"Once Spain needs assistance, the support of the ECB will be critical. As the sole source of unlimited liquidity and as an institution that can take decisions without the need for political or popular approval, it is the only institution that can take actions of sufficient size and with sufficient speed to stave off major financial instability," he said.

Dr Buiter said the rescue packages for Greece and Ireland put off the day of reckoning. At some point creditors will have to take their punishment. While Europe is now the epicentre of the debt crisis, concerns may ultimately spread to Japan and the US. "There is no such thing as an absolutely safe sovereign," he said.

He said the ECB would have to continue propping up the banking systems of crippled eurozone states - whether it liked it or not.

----There was a whiff of systemic contagion as Belgian yields blew through 4pc, drawing unwelcome attention to a country that has not had a government for five months and appears to be sliding towards Flemish-Walloon dissolution.

"The big change is that Belgium has gone from being the weakest of the strong group to the best of the weak group", said Koen Van de Maele from Dexia.

Most alarming is the surge in Italian yields to 4.7pc, raising fears that the world's third biggest debtor, with more than €2 trillion of outstanding bonds, could be drawn into the maelstrom.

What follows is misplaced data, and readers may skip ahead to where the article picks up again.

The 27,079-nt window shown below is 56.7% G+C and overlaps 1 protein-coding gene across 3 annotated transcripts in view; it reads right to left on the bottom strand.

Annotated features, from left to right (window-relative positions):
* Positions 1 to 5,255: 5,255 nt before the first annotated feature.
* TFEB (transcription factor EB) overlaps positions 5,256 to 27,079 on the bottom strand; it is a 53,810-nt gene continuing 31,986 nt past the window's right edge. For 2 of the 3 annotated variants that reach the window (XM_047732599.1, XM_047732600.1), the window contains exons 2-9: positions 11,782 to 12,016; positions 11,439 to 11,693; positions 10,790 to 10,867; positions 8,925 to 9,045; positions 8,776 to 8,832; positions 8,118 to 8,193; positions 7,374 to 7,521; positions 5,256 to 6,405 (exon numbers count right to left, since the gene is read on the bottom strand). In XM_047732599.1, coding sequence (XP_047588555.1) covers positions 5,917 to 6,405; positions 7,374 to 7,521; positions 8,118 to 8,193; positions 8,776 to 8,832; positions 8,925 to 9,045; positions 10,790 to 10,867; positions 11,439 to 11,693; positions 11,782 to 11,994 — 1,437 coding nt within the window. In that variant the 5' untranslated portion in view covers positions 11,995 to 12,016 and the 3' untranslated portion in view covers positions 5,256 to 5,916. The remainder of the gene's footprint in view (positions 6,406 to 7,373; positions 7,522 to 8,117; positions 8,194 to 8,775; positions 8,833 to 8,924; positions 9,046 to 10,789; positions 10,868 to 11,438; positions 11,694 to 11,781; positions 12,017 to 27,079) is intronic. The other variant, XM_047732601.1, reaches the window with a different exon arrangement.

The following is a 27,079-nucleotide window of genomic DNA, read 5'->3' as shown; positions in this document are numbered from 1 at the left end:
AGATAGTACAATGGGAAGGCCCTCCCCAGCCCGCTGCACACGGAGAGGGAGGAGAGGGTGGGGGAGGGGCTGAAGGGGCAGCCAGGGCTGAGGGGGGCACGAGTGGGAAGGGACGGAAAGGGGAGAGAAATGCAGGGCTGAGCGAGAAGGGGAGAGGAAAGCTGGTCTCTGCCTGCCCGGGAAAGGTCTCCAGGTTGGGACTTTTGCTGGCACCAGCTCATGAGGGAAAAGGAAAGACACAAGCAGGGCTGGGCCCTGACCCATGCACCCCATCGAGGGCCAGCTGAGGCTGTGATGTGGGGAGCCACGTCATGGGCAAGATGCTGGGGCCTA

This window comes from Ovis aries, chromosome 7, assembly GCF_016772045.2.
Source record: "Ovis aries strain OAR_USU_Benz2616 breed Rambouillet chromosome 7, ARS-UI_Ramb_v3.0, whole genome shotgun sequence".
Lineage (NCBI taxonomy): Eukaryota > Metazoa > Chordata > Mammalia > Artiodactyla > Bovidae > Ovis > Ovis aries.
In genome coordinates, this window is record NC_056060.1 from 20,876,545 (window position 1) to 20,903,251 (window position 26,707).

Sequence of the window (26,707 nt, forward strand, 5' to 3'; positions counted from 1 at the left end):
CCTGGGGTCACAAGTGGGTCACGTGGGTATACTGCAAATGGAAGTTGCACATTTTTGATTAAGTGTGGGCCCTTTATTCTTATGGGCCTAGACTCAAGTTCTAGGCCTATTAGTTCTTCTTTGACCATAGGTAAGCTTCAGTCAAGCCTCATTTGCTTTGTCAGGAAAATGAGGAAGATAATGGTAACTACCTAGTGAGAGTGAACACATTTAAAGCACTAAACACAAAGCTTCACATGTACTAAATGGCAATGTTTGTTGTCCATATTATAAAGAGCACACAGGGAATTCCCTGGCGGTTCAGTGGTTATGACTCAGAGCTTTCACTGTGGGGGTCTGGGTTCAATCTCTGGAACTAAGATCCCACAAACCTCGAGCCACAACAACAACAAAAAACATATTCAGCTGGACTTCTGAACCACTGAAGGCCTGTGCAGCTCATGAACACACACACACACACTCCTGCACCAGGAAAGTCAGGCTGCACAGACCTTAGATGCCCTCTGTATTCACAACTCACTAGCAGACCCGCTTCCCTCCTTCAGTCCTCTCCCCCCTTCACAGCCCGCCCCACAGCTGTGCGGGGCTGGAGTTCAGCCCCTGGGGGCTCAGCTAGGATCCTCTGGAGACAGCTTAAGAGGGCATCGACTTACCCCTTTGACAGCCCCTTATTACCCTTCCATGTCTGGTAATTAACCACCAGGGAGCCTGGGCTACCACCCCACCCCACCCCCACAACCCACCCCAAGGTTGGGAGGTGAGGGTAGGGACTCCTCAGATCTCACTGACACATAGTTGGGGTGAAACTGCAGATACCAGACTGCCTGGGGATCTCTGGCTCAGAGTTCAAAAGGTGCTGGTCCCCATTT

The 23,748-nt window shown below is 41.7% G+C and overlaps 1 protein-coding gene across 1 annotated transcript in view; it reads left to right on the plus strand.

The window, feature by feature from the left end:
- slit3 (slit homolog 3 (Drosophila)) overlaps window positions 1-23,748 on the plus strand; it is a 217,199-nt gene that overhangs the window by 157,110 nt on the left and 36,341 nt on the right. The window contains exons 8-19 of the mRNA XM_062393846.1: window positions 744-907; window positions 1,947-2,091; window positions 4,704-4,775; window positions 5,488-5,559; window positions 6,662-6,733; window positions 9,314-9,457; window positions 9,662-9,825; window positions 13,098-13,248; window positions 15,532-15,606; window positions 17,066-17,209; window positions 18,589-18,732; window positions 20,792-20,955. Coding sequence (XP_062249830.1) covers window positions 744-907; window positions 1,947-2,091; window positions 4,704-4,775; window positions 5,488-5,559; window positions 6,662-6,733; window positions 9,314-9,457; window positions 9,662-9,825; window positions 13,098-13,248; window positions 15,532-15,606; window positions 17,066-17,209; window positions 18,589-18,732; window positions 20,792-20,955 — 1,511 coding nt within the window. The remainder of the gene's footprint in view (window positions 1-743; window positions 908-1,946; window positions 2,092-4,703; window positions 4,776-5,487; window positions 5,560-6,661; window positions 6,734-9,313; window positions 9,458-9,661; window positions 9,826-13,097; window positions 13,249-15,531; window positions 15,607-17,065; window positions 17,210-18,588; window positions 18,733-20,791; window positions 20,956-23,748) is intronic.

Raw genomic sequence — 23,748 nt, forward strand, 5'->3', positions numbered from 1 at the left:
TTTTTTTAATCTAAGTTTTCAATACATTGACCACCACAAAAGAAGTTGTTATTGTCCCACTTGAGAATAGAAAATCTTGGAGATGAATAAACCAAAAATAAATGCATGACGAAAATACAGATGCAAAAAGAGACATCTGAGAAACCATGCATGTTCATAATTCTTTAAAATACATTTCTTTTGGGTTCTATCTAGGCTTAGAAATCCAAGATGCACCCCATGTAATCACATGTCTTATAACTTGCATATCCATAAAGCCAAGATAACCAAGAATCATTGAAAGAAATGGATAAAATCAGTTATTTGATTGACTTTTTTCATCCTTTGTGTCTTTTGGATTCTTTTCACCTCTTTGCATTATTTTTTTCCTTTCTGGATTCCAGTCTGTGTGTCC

A permanent Governor of the European Central Bank would be one of the greatest men in Euroland. He would be a little `monarch` in every City; he would be far greater than the Elected Leaders. He would be the personal embodiment of the ECB; he would be constantly clothed with an almost indefinite prestige. Every nation in business would bow down before him and try to stand well with him, for he might in a panic be able to save almost anyone he liked, and to ruin almost anyone he liked. A day might come when his favour might mean prosperity, and his distrust might mean ruin. A position with so much real power and so much apparent dignity would be intensely coveted.

With Apologies to Walter Bagehot. Lombard Street. 1873.

At the Comex silver depositories Tuesday, final figures were: Registered 48.03 Moz, Eligible 59.97 Moz, Total 108.00 Moz.


Crooks and Scoundrels Corner.

The bent, the seriously bent, and the totally doubled over.

While the world’s dodgy scientists and even dodgier politicians meet in Sun King luxury in sun drenched Cancun Mexico to discuss global warming, today we present the view facing the serfs of Europe. Carbon taxes anyone? Perhaps Europe’s shivering huddled masses yearning to be warm can burn some of Goldman’s carbon futures. But first this from the global warming nutters.